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    ABSTRACT: The current treatment regimen for glioma patients is surgery, followed by radiation therapy plus temozolomide (TMZ), followed by 6 months of adjuvant TMZ. Despite this aggressive treatment regimen, the overall survival of all surgically treated GBM patients remains dismal, and additional or different therapies are required. Depending on the cancer type, SPARC has been proposed both as a therapeutic target and as a therapeutic agent. In glioma, SPARC promotes invasion via upregulation of the p38 MAPK/MAPKAPK2/HSP27 signaling pathway, and promotes tumor cell survival by upregulating pAKT. As HSP27 and AKT interact to regulate the activity of each other, we determined whether inhibition of HSP27 was better than targeting SPARC as a therapeutic approach to inhibit both SPARC-induced glioma cell invasion and survival. Our studies found the following. 1) SPARC increases the expression of tumor cell pro-survival and pro-death protein signaling in balance, and, as a net result, tumor cell survival remains unchanged. 2) Suppressing SPARC increases tumor cell survival, indicating it is not a good therapeutic target. 3) Suppressing HSP27 decreases tumor cell survival in all gliomas, but is more effective in SPARC-expressing tumor cells due to the removal of HSP27 inhibition of SPARC-induced pro-apoptotic signaling. 4) Suppressing total AKT1/2 paradoxically enhanced tumor cell survival, indicating that AKT1 or 2 are poor therapeutic targets. 5) However, inhibiting pAKT suppresses tumor cell survival. 6) Inhibiting both HSP27 and pAKT synergistically decreases tumor cell survival. 7) There appears to be a complex feedback system between SPARC, HSP27, and AKT. 8) This interaction is likely influenced by PTEN status. With respect to chemosensitization, we found the following. 1) SPARC enhances pro-apoptotic signaling in cells exposed to TMZ. 2) Despite this enhanced signaling, SPARC protects cells against TMZ. 3) This protection can be reduced by inhibiting pAKT. 4) Combined inhibition of HSP27 and pAKT is more effective than TMZ treatment alone. We conclude that inhibition of HSP27 alone, or in combination with pAKT inhibitor IV, may be an effective therapeutic approach to inhibit SPARC-induced glioma cell invasion and survival in SPARC-positive/PTEN-wildtype and SPARC-positive/PTEN-null tumors, respectively.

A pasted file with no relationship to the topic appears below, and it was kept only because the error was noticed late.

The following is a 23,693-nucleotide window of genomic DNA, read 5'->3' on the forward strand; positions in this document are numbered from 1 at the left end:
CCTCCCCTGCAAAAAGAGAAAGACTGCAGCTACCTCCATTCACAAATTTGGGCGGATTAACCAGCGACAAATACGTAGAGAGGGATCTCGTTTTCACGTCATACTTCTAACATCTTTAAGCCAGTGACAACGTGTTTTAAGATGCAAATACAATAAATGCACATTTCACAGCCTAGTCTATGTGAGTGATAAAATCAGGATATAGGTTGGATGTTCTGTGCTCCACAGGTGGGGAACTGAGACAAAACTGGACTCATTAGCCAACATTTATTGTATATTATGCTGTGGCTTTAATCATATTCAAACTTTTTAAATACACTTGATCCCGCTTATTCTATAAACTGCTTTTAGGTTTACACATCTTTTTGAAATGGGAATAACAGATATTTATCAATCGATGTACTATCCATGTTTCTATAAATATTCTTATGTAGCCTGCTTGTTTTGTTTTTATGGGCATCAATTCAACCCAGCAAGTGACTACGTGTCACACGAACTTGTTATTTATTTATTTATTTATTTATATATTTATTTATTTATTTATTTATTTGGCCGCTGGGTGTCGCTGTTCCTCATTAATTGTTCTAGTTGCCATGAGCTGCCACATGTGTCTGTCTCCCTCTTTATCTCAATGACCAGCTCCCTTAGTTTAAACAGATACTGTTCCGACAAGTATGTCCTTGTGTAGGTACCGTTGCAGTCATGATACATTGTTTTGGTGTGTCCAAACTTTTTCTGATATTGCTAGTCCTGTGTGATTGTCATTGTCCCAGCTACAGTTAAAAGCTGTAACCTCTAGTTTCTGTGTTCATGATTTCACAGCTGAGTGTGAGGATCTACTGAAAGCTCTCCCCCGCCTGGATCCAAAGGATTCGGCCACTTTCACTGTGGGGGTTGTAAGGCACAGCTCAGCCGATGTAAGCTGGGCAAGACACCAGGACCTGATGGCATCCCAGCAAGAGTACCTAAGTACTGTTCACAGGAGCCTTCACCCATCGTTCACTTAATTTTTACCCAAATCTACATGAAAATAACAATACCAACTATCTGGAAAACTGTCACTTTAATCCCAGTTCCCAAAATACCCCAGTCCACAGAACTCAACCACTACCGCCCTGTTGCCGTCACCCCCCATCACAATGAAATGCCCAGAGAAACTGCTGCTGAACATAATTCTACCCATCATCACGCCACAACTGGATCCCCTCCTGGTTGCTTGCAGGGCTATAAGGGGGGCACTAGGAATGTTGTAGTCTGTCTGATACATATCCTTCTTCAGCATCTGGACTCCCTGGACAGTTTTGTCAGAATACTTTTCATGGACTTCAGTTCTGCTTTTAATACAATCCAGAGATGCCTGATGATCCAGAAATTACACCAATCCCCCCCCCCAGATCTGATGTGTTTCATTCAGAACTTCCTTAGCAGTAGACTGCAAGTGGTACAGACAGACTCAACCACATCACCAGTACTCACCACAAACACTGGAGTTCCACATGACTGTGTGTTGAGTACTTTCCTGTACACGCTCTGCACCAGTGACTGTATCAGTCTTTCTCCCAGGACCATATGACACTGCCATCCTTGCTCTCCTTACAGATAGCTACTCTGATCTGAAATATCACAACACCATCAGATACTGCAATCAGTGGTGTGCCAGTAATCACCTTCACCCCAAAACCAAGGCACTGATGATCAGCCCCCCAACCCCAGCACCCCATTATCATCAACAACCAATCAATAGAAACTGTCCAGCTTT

Molecular Cancer 04/2012; 11(1):20. DOI:10.1186/1476-4598-11-20 · 4.26 Impact Factor